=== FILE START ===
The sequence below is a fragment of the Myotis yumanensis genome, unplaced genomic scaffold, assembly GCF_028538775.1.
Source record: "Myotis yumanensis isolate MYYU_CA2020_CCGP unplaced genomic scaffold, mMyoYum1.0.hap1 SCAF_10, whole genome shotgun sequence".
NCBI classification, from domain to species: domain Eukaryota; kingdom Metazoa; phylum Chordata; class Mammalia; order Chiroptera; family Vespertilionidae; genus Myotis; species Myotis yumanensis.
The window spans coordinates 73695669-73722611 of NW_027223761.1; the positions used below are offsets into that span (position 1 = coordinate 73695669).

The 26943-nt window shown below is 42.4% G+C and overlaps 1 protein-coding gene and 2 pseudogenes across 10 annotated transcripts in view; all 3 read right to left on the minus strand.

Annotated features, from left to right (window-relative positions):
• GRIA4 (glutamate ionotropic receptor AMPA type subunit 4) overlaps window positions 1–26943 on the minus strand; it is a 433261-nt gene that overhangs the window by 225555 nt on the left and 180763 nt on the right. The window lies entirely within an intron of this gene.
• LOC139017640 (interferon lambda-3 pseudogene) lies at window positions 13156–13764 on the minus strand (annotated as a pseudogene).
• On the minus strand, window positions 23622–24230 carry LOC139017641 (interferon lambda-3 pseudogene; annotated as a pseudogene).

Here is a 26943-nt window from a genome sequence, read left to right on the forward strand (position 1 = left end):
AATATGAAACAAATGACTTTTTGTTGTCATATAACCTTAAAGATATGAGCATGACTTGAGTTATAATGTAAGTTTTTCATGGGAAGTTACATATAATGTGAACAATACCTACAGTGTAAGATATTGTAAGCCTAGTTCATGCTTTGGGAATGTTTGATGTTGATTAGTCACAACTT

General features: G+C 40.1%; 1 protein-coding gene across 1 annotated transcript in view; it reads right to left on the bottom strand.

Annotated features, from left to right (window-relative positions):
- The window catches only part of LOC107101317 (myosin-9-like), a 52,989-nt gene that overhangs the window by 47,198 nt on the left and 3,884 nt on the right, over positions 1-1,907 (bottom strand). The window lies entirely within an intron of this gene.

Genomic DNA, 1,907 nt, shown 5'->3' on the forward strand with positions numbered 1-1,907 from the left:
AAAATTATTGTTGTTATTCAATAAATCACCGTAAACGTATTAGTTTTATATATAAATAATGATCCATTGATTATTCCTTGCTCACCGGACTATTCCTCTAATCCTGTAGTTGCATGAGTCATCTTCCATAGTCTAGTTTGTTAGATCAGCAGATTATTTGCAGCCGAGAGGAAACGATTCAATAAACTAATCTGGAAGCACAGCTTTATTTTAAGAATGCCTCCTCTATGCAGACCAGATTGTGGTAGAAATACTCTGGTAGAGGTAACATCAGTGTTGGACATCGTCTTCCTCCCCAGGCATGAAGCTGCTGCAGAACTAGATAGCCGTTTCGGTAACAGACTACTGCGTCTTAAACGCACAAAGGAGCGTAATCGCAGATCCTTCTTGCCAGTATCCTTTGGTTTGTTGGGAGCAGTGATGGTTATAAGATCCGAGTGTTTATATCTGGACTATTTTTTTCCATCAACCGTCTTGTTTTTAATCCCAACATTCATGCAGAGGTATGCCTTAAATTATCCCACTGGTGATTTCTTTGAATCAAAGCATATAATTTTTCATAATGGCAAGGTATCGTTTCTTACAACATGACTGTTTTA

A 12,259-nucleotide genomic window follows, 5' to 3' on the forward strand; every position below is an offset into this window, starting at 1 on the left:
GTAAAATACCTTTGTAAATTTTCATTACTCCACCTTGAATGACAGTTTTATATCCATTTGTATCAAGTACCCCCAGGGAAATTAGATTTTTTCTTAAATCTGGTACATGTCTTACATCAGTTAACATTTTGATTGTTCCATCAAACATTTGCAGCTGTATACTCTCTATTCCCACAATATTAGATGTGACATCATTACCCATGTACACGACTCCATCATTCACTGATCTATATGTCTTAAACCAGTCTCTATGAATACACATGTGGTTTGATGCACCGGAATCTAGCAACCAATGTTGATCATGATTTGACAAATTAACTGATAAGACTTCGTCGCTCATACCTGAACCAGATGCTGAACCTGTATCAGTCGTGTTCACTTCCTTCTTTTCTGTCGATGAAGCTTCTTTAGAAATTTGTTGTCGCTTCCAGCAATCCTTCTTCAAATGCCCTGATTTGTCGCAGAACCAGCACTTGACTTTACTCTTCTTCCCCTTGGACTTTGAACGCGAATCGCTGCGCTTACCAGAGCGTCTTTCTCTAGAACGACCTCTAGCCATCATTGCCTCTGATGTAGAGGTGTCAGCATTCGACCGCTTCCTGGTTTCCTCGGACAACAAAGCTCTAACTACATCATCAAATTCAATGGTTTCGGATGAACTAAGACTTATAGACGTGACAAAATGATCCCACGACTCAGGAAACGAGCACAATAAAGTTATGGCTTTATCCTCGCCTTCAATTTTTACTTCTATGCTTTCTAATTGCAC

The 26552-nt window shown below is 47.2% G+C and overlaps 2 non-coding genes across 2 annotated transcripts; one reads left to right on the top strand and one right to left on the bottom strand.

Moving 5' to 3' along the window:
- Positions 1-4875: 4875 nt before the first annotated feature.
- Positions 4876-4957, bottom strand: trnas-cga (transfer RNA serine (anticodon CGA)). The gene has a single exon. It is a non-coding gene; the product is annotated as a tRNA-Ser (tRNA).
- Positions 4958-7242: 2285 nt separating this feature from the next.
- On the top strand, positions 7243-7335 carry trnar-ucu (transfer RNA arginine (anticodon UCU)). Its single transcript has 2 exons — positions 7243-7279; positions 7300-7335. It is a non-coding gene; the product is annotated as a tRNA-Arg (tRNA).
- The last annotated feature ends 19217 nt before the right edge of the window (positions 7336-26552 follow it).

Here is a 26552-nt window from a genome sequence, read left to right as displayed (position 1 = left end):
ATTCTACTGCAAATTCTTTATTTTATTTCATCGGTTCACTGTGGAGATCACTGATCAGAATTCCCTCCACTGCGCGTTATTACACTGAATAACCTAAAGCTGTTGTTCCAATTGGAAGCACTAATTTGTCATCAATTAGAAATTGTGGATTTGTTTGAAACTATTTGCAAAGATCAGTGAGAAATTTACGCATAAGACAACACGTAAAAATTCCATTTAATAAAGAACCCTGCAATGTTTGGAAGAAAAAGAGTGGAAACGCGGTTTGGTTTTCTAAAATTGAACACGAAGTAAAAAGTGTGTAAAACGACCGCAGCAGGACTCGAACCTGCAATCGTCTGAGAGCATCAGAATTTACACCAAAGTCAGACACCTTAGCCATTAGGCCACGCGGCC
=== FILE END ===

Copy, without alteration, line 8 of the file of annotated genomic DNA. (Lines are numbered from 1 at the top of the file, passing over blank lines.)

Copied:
• LOC139017640 (interferon lambda-3 pseudogene) lies at window positions 13156–13764 on the minus strand (annotated as a pseudogene).